What has changed is my appreciation for surrounding myself with voices that are different than mine.  I've rarely been the smartest guy in the room and now, more than ever, I'm comfortable with being the weakest link in the room. Please let me explain and forgive the political references henceforth.

Mass perception of Bill Clinton was that he surrounded himself with "smart" people, folks who may agree or disagree with him, but would logically argue positions - kind of a "best idea" wins environment.  Smart people, smart ideas: bring your A-game and be prepared to argue your points. In this perceived scenario, the President was but a bit player in a much larger ongoing internal debate. It's assumed that he won his fair share of arguments; it is also assumed that people around him convinced him of their ideas.

Okay, probably all kinds of things wrong with the perception versus what really happened behind the veil. I was clearly NOT in the room but I do read the USA Today on a daily basis. <sic>

Now, let's juxtapose that with the perception of George Bush.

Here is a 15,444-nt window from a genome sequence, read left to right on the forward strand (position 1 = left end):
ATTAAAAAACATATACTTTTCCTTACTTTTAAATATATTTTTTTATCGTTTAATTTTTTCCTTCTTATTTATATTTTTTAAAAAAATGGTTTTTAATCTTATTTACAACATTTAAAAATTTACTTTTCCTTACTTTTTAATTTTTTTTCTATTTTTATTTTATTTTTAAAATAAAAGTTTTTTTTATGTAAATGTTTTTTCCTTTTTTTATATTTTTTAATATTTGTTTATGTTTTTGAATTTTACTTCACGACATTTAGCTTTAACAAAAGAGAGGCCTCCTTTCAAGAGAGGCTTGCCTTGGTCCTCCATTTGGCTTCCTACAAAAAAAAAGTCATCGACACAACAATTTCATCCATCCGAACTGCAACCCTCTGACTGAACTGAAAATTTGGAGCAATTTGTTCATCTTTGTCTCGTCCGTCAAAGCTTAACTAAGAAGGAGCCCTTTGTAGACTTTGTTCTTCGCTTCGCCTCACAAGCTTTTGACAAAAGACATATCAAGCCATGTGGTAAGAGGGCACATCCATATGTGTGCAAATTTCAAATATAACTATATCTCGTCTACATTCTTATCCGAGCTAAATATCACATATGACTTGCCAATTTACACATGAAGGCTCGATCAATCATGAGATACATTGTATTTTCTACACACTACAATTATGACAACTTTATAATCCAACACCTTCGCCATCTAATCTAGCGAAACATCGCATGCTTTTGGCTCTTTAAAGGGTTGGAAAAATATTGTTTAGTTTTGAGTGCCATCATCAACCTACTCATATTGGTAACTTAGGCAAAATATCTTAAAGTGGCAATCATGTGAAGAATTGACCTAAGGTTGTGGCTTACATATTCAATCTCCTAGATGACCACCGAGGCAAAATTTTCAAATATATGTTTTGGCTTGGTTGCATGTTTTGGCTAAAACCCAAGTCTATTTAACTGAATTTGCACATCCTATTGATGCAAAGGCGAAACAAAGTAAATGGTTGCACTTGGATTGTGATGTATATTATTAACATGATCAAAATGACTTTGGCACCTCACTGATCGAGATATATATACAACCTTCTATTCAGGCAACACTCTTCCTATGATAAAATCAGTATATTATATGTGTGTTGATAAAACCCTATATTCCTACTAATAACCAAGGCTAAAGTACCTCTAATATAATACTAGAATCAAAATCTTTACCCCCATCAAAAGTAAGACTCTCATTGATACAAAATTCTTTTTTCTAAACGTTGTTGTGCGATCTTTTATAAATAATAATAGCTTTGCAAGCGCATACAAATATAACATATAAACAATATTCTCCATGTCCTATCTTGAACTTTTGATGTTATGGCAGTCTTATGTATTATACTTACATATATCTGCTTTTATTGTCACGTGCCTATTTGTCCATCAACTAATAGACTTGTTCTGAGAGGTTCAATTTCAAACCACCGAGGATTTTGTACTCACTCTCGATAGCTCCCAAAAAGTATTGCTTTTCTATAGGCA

The mainstream perception of President Bush is that he wasn't the sharpest knife in the drawer and that his presidency was mostly run by people other than him. The perception is that he surrounded himself with folks that were like him, people he already had a lot in common with resulting in less internal debate, dialogue, and disagreement.  In sum, a group of people that already had shared values, shared outlooks, shared everything. To the outsider, this might look like cronyism. Suffice to say that if the perception was close to the reality, meetings during the Bush presidency were probably fairly efficient.

I have no idea if either of these perceptions represent what really happened behind closed doors. My guess is that neither perception is totally accurate BUT thinking about these important historical figures provides insight into who I choose to surround myself with and whose counsel I seek.

If you can, stop thinking about your love or hate for either Clinton or Bush for a moment: no more politics.